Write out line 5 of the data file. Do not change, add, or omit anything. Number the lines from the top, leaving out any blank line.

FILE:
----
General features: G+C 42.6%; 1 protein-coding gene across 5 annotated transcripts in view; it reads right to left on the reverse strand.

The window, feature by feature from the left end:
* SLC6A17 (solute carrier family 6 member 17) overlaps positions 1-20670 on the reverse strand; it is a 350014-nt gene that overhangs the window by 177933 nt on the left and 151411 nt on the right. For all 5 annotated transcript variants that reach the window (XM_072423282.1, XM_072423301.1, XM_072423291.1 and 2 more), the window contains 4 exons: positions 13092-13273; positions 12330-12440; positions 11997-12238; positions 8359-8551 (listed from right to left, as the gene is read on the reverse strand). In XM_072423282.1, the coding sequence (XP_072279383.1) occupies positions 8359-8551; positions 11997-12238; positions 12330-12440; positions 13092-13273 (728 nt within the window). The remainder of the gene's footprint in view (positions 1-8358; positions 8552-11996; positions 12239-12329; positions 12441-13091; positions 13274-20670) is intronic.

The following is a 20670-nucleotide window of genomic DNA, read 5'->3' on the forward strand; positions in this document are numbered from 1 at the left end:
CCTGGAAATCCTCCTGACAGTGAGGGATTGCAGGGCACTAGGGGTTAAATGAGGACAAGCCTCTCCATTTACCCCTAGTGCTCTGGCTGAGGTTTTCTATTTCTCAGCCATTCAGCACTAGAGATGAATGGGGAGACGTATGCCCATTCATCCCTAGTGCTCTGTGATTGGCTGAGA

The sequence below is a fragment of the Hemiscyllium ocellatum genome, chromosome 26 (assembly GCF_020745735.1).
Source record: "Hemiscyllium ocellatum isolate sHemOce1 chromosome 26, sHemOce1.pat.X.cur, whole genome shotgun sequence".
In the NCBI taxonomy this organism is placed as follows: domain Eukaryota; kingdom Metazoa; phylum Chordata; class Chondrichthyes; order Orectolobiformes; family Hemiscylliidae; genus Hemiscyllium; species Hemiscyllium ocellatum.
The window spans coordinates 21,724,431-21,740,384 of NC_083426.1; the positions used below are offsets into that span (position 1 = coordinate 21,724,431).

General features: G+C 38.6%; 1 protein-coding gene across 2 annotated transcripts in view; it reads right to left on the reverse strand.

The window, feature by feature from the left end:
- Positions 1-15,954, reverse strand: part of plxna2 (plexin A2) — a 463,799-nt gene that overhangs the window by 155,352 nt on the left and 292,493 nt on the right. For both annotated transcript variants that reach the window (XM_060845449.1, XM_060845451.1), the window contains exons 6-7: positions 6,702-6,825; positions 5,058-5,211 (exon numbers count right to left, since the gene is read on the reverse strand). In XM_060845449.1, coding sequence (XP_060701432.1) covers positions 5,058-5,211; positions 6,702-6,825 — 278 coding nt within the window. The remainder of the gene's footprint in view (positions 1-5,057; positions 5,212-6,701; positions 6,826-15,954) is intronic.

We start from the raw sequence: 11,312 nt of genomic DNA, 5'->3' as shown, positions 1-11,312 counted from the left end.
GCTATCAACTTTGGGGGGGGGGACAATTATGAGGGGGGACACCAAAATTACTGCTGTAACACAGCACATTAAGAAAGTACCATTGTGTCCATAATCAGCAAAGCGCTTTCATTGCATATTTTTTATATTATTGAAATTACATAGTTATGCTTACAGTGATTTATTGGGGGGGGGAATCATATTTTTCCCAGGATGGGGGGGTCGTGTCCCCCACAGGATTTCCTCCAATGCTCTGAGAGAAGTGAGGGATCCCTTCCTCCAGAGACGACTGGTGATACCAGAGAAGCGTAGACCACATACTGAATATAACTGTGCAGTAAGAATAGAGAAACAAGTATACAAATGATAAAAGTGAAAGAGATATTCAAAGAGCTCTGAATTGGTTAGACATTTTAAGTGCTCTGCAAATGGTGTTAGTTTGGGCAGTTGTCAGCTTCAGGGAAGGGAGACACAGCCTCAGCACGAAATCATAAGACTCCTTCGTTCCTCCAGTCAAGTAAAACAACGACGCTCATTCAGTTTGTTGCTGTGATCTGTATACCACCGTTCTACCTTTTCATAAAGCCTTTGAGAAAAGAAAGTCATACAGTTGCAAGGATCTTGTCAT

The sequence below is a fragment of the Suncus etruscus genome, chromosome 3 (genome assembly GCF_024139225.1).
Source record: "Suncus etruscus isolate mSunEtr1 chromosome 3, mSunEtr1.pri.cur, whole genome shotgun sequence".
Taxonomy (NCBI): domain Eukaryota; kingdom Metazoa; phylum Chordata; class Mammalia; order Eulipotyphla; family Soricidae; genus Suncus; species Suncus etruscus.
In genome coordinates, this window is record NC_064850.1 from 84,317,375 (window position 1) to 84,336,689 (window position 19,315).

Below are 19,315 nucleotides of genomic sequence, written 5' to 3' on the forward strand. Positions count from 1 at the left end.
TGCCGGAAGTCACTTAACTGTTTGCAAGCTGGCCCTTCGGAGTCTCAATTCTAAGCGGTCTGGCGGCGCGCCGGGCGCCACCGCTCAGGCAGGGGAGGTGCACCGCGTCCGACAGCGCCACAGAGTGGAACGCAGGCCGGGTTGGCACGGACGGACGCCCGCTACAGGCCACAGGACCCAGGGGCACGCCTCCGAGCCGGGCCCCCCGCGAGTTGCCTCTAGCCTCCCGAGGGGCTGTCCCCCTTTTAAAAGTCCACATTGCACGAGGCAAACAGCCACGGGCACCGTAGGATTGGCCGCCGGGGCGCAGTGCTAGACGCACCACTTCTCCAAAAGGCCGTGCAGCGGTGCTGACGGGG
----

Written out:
CCTGGAAATCCTCCTGACAGTGAGGGATTGCAGGGCACTAGGGGTTAAATGAGGACAAGCCTCTCCATTTACCCCTAGTGCTCTGGCTGAGGTTTTCTATTTCTCAGCCATTCAGCACTAGAGATGAATGGGGAGACGTATGCCCATTCATCCCTAGTGCTCTGTGATTGGCTGAGA